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*** PLEASE NOTE *** I use no other social media, and my comment section here remains closed due to chronic harassment/repeat impersonations by a certain individual. Also, I rarely comment anywhere; when I do, only from this blog as "Chrysalis" or with my real name from email (see correct spelling my profile). If there is ever any question as to legitimacy, please contact myself or Mark via email or phone.


Wednesday, January 29, 2020

Why We Love (But Don't 'Hero Worship') Stephen Colbert :)




Which means, if I learn something negative about him, I won't blind myself to it in denial which I tend not to do anyway. I've seen so much in life, nothing surprises me from anyone, especially these days lol. 

Plus, there was a time I hung out with famous people, they're not "larger than life," actually, they're pretty much like everyone else (all though some of them are pretty entitled).  

The truth is, we don't know any of these people, like we imagine we do. 

However, thus far, we got nuttin' but love and admiration for Stephen Colbert :)

So, all of the other late-night talk show hosts continue with their sports-hero-worship  "I got to hang out with Kobe Bryant" personal stories.

However, Stephen Colbert was lucky - he was actually off, Monday night, which gave him time to observe and reflect on all the reactions people had before he spoke. 

Considering we ladies love our Stephen Colbert, we were kind of holding our breath/biting our nails to see what he'd say, like, "Please, Stephen - at least don't say anything to make it worse or make us sit through more hero worship/hanging out with Kobe stories, without a true acknowledgement of that 'other side' to Kobe."  lol

Speaking of which - Sorry, Jimmy Kimmel - unlike the others, at least you tried - but that's still a fail. 




Points for effort, and not completely tone deaf - but still off key. 

Because your "imperfect person" mention minimizes the violent crime that is rape.

"Imperfect" is a word we use for behaviors that fall within the broad range of "normal" - not meaning that you or I would ever do them (or even think about ever doing them) -  but they unfortunately do fall within the "normal" range, based solely on the sheer percentage of a population who engage in them within a culture.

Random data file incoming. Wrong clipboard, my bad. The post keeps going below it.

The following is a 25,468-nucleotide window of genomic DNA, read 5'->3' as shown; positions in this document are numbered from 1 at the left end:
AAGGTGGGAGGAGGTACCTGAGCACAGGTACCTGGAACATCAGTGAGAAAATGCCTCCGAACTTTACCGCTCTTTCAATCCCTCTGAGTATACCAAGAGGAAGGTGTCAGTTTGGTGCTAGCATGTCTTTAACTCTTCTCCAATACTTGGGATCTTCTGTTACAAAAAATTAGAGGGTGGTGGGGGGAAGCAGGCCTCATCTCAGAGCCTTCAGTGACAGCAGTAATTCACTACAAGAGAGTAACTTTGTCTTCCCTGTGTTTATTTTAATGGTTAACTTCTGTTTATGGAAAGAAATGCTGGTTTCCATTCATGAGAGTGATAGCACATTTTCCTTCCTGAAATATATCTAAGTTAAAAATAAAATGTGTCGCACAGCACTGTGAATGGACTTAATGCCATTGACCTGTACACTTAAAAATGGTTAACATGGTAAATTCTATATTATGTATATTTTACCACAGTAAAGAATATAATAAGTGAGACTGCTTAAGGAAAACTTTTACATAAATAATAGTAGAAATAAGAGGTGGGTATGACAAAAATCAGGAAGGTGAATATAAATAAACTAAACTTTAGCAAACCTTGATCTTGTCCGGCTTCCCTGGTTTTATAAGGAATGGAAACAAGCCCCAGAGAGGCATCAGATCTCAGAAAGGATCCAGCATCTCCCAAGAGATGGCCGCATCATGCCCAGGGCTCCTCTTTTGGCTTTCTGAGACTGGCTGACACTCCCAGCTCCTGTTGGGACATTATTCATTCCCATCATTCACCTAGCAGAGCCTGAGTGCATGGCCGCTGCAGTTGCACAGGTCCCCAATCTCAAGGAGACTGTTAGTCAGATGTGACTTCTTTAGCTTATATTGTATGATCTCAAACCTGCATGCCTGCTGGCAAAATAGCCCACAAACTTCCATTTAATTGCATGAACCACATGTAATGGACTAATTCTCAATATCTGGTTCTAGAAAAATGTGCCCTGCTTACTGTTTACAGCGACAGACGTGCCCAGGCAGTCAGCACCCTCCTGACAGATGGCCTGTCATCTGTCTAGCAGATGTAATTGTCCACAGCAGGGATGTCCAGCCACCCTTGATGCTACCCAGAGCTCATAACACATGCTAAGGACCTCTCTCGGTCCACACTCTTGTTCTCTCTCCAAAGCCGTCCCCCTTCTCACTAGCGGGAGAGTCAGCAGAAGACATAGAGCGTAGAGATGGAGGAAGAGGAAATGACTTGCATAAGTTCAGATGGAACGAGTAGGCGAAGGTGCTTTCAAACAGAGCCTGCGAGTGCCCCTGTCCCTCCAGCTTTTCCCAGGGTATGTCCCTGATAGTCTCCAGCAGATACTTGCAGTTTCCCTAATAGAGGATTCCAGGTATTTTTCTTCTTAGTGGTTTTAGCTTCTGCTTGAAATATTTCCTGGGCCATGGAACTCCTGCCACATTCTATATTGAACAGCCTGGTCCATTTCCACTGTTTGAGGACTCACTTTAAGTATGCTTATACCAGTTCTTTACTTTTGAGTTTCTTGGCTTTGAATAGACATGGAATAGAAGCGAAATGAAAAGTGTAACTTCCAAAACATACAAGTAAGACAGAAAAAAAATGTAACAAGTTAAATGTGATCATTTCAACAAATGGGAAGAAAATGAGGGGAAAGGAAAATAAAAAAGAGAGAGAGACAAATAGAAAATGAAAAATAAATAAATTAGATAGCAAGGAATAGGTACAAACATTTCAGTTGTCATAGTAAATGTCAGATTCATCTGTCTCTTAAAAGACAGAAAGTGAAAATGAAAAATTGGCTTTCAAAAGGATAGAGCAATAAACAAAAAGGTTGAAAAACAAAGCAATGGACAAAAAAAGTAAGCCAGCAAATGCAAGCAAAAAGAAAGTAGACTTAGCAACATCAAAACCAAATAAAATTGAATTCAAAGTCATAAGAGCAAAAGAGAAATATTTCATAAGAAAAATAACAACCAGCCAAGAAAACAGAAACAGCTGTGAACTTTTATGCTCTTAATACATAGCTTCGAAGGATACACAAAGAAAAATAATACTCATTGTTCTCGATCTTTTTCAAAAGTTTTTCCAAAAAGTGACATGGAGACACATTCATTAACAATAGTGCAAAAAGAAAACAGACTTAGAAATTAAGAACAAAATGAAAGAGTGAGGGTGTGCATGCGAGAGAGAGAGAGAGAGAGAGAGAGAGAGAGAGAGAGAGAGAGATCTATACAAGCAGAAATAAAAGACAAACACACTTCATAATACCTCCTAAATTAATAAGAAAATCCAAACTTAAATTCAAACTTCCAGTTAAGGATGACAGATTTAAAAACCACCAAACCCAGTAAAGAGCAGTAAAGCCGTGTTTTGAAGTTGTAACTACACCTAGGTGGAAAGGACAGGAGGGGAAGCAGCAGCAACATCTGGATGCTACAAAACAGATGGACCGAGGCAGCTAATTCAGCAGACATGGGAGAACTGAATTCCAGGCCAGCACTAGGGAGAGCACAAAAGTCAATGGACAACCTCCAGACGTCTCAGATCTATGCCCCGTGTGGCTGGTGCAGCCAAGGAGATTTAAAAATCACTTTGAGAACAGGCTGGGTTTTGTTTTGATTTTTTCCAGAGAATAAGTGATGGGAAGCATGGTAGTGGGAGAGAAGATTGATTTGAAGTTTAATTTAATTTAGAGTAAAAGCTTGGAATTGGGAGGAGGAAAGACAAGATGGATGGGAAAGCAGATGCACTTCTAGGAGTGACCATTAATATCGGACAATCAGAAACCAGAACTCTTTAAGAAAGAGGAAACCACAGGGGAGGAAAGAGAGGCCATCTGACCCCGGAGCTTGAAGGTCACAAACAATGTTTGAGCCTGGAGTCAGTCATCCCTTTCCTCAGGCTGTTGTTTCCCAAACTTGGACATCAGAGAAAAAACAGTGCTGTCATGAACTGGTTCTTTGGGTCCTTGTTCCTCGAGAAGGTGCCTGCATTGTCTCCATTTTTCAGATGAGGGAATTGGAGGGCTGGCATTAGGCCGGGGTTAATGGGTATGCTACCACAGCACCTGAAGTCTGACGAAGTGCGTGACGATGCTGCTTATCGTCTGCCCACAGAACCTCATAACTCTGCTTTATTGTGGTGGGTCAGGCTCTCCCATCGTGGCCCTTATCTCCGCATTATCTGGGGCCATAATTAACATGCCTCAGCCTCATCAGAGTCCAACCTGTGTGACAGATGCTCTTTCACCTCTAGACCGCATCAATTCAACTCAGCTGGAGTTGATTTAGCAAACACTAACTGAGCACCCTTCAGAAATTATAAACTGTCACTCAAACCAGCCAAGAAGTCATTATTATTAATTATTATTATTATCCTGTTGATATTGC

Normal human-temptation types of things that at least 50% of the population within a culture have done, such as cheating on taxes, cheating on a test, extramarital affairs, spanking children, lying, cursing, drugs, alcohol, low-level physicality during an argument with the same or opposite sex (grabbing, shoving, slapping - even punching, for men), something horrible said out of raw emotion or insensitivity/thoughtlessness   -  even petty crimes and financial crimes can fall within the "imperfect person" range.  

In fact, though it's a stretch, we even apply it when even bigger, more violent crimes have occurred, if a full confession and sincere remorse are expressed, if there were extenuating circumstances (i.e., the action was necessary for survival or they were from a traumatic background), and/or if the behavior truly was out of character for them or they've proven they're completely rehabilitated since the behavior (or are actively working on it).

We typically don't use the word "imperfect" to describe abnormal human behaviors -  meaning behaviors that do not occur, nor are even considered - in less than 50% of the population (or even 20% of the population) such as violent or otherwise abusive crime towards another human being - to include rape.

To use "imperfect" to describe a person who has committed such an act, just because you like them or hero worship them, is minimizing the fact that what they did was an abnormal, violent, criminal act, for which there was sufficient evidence to prosecute, but they evaded consequence, and never really confessed/showed remorse.


So, when Stephen returned, he took a different route altogether.


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First, he asked his band leader, Jon Batiste (from my favorite city of New Orleans, btw) for his reaction, because they hadn't had a chance to talk.





Batiste said essentially his reaction was primarily that no matter how "larger than life" and immortal a person may seem, or we may think we are, in the end, life is temporary, like a vapor - you're here one minute, then poof - gone the next.

He also said that at the same time we were reminded of his greatness, we were reminded of something unpleasant from his past, but that event is equally important to remember, as they were both a part of him.  

Well said, Go Jon!

Turning back to Stephen, instead of focusing on just Kobe, Stephen read the names of ALL of the victims of the crash- reaching out in sympathy to ALL their families, not just Kobe's.






Because for those who don't know, Stephen Colbert's father and two brothers were killed in a plane crash in 1974.